To help improve the appearance of lines and wrinkles: When attempting to camouflage fine lines in the eye area, keep in mind that hydrated skin always looks less wrinkled than parched skin. Thus, it’s best to moisturize before applying makeup. Makeup artist Matin Maulawizada, who’s worked with everyone from Angelina Jolie to Gwyneth Paltrow, is a fan of Laura Mercier® Repair Eye Serum ($83) for “hydrated, glossy skin,” and going very light on concealer.

“Less is definitely more,” agrees Dior® makeup artist Sabrina Bedrani, who advises using a primer as a first step. “It will fill in lines so makeup sits on top and doesn’t crease,” she says. We like Smashbox® Photo Finish® Hydrating Undereye Primer ($29), because it contains peptides and caffeine to help firm up this delicate area.

When applying concealer, choose liquid formulas over powders, since powders have an easier time settling into fine lines. Furthermore, you should avoid frosty or shimmery eyeshadows, which tend to accentuate wrinkles. For an option that “won’t emphasize lines,” Chanel® makeup artist Kara Yoshimoto Bua, recommends applying Chanel Longwear Concealer ($43) on the brow bone to create a sheer, natural-looking highlight. The secret is to use small amounts, and then pat several times with your ring finger to blend, she says.

To address dark circles: The best way to visually erase darkness under the eyes is with a peach-toned formula, which Maulawizada advises you apply only where needed. “The less texture you use, the better your skin will look,” he adds.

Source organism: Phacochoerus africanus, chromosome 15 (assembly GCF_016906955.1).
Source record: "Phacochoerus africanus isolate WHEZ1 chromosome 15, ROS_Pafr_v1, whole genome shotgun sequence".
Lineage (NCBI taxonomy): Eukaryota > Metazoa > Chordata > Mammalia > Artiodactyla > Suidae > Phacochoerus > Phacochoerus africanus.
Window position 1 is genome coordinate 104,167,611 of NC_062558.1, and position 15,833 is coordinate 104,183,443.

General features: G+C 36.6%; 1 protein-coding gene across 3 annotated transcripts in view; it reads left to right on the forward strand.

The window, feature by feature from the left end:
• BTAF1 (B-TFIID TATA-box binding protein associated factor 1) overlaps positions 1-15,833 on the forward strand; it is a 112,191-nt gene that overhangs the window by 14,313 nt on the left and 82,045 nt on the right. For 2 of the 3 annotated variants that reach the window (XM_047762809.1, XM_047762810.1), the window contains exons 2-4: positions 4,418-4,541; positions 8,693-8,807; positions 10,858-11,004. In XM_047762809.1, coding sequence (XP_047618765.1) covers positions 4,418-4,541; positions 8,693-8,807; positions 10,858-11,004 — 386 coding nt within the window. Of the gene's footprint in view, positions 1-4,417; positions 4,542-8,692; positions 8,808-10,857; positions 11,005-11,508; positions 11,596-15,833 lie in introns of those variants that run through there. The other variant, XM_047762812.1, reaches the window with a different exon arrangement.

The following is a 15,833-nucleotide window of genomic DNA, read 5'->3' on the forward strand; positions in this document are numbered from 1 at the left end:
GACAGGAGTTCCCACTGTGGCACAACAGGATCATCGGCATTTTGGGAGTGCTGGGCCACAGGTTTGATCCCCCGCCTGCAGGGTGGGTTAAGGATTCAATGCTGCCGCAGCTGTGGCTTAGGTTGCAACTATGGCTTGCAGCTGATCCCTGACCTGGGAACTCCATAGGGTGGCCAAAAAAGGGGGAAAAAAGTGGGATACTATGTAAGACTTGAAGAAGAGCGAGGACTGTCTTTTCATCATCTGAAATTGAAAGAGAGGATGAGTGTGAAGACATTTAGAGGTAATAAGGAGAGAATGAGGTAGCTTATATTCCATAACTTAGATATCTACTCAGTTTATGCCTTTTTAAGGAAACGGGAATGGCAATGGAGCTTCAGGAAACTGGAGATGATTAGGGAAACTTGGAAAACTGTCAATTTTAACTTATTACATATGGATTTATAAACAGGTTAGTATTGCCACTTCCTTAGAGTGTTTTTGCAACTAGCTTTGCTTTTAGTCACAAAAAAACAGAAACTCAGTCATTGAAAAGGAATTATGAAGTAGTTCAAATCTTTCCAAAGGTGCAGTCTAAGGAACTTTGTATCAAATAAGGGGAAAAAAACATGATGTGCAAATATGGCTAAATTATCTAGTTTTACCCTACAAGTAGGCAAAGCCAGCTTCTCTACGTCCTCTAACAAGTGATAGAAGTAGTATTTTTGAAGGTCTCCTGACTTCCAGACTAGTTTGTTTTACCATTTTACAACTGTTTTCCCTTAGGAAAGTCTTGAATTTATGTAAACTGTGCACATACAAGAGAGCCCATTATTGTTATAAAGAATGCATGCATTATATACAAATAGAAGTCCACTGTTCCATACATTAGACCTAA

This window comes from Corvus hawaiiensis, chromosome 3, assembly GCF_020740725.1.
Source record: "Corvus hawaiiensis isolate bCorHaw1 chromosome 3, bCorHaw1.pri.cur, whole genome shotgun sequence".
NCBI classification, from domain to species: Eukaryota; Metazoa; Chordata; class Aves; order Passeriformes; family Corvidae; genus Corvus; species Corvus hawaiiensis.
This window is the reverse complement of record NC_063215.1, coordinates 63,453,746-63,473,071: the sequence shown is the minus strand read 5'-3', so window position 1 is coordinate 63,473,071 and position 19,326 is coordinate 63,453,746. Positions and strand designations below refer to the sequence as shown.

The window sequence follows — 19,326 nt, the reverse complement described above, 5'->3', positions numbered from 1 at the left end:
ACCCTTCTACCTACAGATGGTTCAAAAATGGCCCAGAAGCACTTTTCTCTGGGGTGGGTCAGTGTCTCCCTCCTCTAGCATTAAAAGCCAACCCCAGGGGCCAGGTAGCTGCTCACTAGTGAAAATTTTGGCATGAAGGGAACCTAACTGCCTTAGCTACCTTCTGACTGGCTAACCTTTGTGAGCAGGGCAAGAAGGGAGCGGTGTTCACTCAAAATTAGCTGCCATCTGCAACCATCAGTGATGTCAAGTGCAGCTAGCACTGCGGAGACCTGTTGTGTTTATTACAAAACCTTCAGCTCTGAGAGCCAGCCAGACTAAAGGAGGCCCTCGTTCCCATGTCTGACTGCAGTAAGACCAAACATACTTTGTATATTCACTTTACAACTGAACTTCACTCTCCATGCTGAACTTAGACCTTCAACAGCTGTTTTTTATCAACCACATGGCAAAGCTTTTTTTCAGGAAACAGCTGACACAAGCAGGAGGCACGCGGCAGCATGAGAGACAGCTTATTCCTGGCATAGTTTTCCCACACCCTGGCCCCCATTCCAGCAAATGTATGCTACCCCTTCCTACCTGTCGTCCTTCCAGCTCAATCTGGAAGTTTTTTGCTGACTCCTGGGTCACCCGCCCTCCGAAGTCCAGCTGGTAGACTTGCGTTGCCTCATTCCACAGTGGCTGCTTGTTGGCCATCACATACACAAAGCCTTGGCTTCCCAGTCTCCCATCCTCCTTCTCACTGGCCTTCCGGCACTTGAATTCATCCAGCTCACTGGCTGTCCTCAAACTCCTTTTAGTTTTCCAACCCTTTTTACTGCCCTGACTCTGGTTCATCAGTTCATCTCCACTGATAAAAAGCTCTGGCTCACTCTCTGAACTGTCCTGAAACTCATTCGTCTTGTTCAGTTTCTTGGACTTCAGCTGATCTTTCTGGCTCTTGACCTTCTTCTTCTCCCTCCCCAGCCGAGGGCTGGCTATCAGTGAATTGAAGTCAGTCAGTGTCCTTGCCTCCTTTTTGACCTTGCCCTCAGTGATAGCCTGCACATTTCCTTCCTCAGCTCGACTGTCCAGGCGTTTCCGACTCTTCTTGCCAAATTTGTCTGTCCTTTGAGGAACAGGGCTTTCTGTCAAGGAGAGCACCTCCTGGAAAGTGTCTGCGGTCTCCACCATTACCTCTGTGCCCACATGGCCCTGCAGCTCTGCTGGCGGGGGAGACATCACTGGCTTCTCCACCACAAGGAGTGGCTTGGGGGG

Yoshimoto Bua concurs: “The most common mistake is to apply a heavy concealer under the entire eye.” Instead, dab it on closer to the bridge of the nose and blend well, avoiding overapplication. We’re particularly fond of Pixi® Correction Concentrate ($12), which comes in two hues (peach and apricot) to brighten up darkness under the eye on complexions ranging from fair to deep.

To shrink bags and decrease puffiness: If you’re looking for a temporary fix to relieve puffy skin at home, our experts say that tools are crucial. Try the MDNA® Skin Beauty Roller, or gua sha and roller tools to provide a sculpted look. For best results, you should pair your tool of choice with a DIY lymphatic massage. To do this, start using your device at the center of your face, working your way outward along the contours of your cheekbone and jawline. Then, move from the outer face down the neck to improve drainage.

[Editor’s note: If you take blood thinners, talk to your doctor before using a gua sha or rolling tool.]